Archive for the ‘production’ Category

Economic Recovery: Try No Stimulus and Wait

February 9, 2009

As we wait to see how the politicians in Washington will alter the stimulus package the Obama administration is pushing, many questions are being raised about the measure’s contents and efficacy. Should it include money for the National Endowment for the Arts, Amtrak, and child care? Is it big enough to get the economy moving again? Does it spend money fast enough? Hardly anyone, however, is asking the most important question: Should the federal government be doing any of this?

By  Robert Higgs
Christian Science Monitor

In raising this question, one risks immediate dismissal as someone hopelessly out of touch with the modern realities of economics and government. Yet the United States managed to navigate the first century and a half of its past – a time of phenomenal growth – without any substantial federal intervention to moderate economic booms and busts. Indeed, when the government did intervene actively, under Herbert Hoover and Franklin D. Roosevelt, the result was the Great Depression.

Until the 1930s, the Constitution served as a major constraint on federal economic interventionism. The government’s powers were understood to be just as the framers intended: few and explicitly enumerated in our founding document and its amendments. Search the Constitution as long as you like, and you will find no specific authority conveyed for the government to spend money on global-warming research, urban mass transit, food stamps, unemployment insurance, Medicaid, or countless other items in the stimulus package and, even without it, in the regular federal budget.

This Constitutional constraint still operated as late as the 1930s, when federal courts issued some 1,600 injunctions to restrain officials from carrying out acts of Congress, and the Supreme Court overturned the New Deal‘s centerpieces, the National Industrial Recovery Act and the Agricultural Adjustment Act, and other statutes. This judicial action outraged President Roosevelt, who fumed that “we have been relegated to the horse-and-buggy definition of interstate commerce.” Early in 1937, he responded with his court-packing plan.

Although Roosevelt lost this battle, he soon won the war. As the older, more conservative justices retired, the president replaced them with ardent New Dealers such as Hugo Black, Stanley Reed, Felix Frankfurter, and William O. Douglas. The newly constituted court proceeded between 1937 and 1941 to overturn its anti-New Deal rulings, abandoning its traditional, narrow view of interstate commerce and giving the federal government carte blanche to spend, tax, and regulate virtually without limit.

After World War II, the government enacted the Employment Act of 1946, codifying the government’s declared responsibility for managing the economy “to promote maximum employment, production, and purchasing power,” and it has actively intervened ever since, purportedly to attain these declared ends. Its shots have often misfired, however, and we have endured booms and busts, a decade of stagflation, bouts of rapid inflation, and stock-market crashes. The present recession may become the worst since the passage of the Employment Act.

Federal intervention rests on the presumption that officials know how to manage the economy and will use this knowledge effectively. This presumption always had a shaky foundation, and we have recently witnessed even more compelling evidence that the government simply does not know what it’s doing. The big bailout bill enacted last October; the Federal Reserve‘s massive, frantic lending for many different purposes; and now the huge stimulus package all look like wild flailing – doing something mainly for the sake of being seen to be doing something – and, of course, enriching politically connected interests in the process.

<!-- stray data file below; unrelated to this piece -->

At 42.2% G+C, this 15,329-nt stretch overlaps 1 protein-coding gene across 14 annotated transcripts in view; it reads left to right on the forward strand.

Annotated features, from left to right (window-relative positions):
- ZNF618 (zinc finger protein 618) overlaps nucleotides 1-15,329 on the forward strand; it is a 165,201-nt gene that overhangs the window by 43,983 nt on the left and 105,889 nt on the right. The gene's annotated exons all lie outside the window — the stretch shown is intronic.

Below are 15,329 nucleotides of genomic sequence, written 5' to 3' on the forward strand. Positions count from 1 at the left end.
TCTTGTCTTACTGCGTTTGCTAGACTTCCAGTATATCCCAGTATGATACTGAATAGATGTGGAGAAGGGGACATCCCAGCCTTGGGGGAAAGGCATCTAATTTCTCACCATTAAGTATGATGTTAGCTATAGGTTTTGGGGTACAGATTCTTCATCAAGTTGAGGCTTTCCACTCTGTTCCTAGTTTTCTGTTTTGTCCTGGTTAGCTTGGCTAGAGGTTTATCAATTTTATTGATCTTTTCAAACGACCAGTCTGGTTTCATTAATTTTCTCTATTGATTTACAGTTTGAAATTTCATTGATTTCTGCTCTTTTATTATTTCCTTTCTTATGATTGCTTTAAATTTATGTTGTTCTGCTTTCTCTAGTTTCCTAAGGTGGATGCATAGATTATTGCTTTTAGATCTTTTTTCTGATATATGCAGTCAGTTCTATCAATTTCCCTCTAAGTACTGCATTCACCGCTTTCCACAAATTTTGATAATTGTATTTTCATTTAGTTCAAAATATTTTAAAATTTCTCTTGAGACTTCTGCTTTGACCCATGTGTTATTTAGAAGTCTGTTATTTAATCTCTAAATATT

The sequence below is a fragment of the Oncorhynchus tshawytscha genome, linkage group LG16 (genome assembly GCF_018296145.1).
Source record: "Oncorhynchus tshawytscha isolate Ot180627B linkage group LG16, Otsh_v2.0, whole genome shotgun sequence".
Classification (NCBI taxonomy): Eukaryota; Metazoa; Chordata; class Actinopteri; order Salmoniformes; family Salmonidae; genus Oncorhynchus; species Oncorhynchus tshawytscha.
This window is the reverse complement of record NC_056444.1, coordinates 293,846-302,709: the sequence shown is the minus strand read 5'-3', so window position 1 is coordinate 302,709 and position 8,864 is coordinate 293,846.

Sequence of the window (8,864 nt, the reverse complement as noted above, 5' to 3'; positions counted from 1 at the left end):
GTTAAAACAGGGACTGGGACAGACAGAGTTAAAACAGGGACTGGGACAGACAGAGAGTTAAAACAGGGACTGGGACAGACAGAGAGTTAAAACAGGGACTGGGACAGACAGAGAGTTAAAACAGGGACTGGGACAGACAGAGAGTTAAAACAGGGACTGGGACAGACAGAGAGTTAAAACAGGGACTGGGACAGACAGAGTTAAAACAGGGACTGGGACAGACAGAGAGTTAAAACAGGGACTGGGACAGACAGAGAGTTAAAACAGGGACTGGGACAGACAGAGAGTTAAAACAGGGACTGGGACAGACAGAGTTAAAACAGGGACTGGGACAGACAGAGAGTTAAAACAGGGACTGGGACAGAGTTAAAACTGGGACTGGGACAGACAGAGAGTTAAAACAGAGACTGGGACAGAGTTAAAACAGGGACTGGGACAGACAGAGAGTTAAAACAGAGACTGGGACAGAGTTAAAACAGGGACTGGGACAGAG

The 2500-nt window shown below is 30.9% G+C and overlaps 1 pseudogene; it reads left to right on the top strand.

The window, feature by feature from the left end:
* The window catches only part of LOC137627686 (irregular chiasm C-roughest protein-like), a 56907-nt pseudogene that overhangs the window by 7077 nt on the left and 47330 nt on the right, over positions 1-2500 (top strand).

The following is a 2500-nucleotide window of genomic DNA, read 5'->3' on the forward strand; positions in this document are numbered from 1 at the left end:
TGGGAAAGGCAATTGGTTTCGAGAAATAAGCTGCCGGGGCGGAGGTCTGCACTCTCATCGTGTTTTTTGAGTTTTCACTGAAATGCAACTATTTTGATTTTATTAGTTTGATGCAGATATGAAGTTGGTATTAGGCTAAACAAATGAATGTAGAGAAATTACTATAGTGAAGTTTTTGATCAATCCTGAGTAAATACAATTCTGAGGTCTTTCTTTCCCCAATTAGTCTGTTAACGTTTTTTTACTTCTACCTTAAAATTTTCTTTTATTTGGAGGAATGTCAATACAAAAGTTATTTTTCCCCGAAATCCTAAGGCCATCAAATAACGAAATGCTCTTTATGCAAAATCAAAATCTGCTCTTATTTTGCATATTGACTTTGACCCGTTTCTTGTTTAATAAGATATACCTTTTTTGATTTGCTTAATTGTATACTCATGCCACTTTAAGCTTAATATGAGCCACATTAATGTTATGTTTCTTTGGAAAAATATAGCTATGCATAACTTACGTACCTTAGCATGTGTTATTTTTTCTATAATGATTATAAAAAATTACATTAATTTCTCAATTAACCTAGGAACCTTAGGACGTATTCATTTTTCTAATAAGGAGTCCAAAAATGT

Our greatest need at present is for the government to go in the opposite direction, to do much less, rather than much more. As recently as the major recession of 1920-21, the government took a hands-off position, and the downturn, though sharp, quickly reversed itself into full recovery. In contrast, Hoover responded to the downturn of 1929 by raising tariffs, propping up wage rates, bailing out farmers, banks, and other businesses, and financing state relief efforts. Roosevelt moved even more vigorously in the same activist direction, and the outcome was a protracted period of depression (and wartime privation) from which complete recovery did not come until 1946.

The US government has shown repeatedly that as an economic manager it is not to be trusted. What we need most are authorities wise enough to follow the dictum, “First, do no harm.” The stimulus package will do enormous harm. The huge debt burden it entails, by itself, ought to condemn the measure. America is already drowning in debt. But the measure will also wreak harm in countless other directions by effectively reallocating resources on a grand scale according to political priorities, rather than according to individual preferences and economic rationality. As our history shows, the economy can recover strongly on its own, if only the politicians will stay out of the way.

Robert Higgs is senior fellow in political economy for The Independent Institute, editor of The Independent Review, and author of “Depression, War, and Cold War.”

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OPEC Cuts Production 2.2 Million Barrels Per Day

December 17, 2008

OPEC says it is cutting 2.2 million barrels a day from its output — the largest ever at one time — to stem crude prices that have plummeted over 70 percent from summer highs of nearly $150.

An OPEC statement says its latest announcements means it is taking 4.2 million barrels a day off the market compared to September levels. The 4.2 million figure includes more than 500,000 barrels of overproduction OPEC said in September it would eliminate and a formal cut of 1.5 million barrels a day that it agreed on last month.